In a country with only 300,000 people, the risk of two people who like each other being related is quite high. Throw in the absence of last names, and the confusion only increases. This is precisely the case in Iceland today. Luckily, they have a website that keeps them from committing incest.
So when a man and a woman begin dating in Iceland, the first thing they ask each other is, “Hverra manna ert þú?” which means, “Who are your people?” Obviously, none of them want to end up marrying their cousin. Even so, widespread rumors do the rounds about someone who knows someone who found out too late that the object of their interest was in fact, a long-lost cousin. Fortunately, a website called Íslendingabók exists to help Icelanders with the situation that almost seems unique to the isolated country. Íslendingabók, which means the Book of Icelanders, is a genealogical website that carries a huge database of the people of Iceland and has been around for almost over a decade. When it was first launched, it turned out to be an instant hit.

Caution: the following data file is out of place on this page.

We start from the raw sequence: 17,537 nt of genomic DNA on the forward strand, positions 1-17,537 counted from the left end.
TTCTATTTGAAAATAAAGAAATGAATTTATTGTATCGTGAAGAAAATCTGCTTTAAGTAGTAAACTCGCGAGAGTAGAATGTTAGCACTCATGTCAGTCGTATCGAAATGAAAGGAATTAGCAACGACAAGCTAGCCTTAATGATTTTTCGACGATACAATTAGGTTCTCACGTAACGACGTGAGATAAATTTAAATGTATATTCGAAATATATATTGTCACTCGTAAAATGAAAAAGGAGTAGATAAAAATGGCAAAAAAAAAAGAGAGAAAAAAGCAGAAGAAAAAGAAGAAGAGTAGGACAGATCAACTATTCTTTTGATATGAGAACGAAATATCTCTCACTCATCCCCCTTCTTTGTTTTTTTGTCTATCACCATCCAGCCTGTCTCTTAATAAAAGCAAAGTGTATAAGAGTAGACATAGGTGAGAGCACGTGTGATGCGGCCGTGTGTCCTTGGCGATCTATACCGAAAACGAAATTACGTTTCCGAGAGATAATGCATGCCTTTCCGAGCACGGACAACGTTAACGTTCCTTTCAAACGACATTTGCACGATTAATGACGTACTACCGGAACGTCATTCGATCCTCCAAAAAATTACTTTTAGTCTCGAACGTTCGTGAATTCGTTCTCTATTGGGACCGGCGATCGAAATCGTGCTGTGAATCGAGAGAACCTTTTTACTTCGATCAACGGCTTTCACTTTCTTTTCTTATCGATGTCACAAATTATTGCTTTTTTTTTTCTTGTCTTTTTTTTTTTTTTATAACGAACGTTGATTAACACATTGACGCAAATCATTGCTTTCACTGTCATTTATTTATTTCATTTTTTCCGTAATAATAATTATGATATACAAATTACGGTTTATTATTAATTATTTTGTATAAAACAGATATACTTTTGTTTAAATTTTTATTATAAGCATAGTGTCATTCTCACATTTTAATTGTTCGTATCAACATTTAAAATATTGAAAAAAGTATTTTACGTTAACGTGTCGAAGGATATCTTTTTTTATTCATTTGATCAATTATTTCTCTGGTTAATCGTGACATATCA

So to avoid the uncomfortable possibility of incest, all Icelanders have to do is put in their name in along with the name of a prospective partner. The database will promptly return information of the family ties between the two people. The service is especially relevant in modern times when many people have moved out of villages and settled in cities and urban dwellings, making the possibility of recollecting a long list of ancestors all the more difficult.
Photo © Delgoff
Íslendingabók carries information about almost every single Icelander since the 18th century and is completely free to use. Not only can people check out their relationships with each other, they can also retrieve complete information of anybody who shares a grandparent with them. Needless to say, people have found several innovative uses for this website, apart from dating. The most popular, is finding out if they are related to celebrities. It turns out that a lot of Icelanders are related to Björk, the hugely popular Icelandic singer.
via Global Post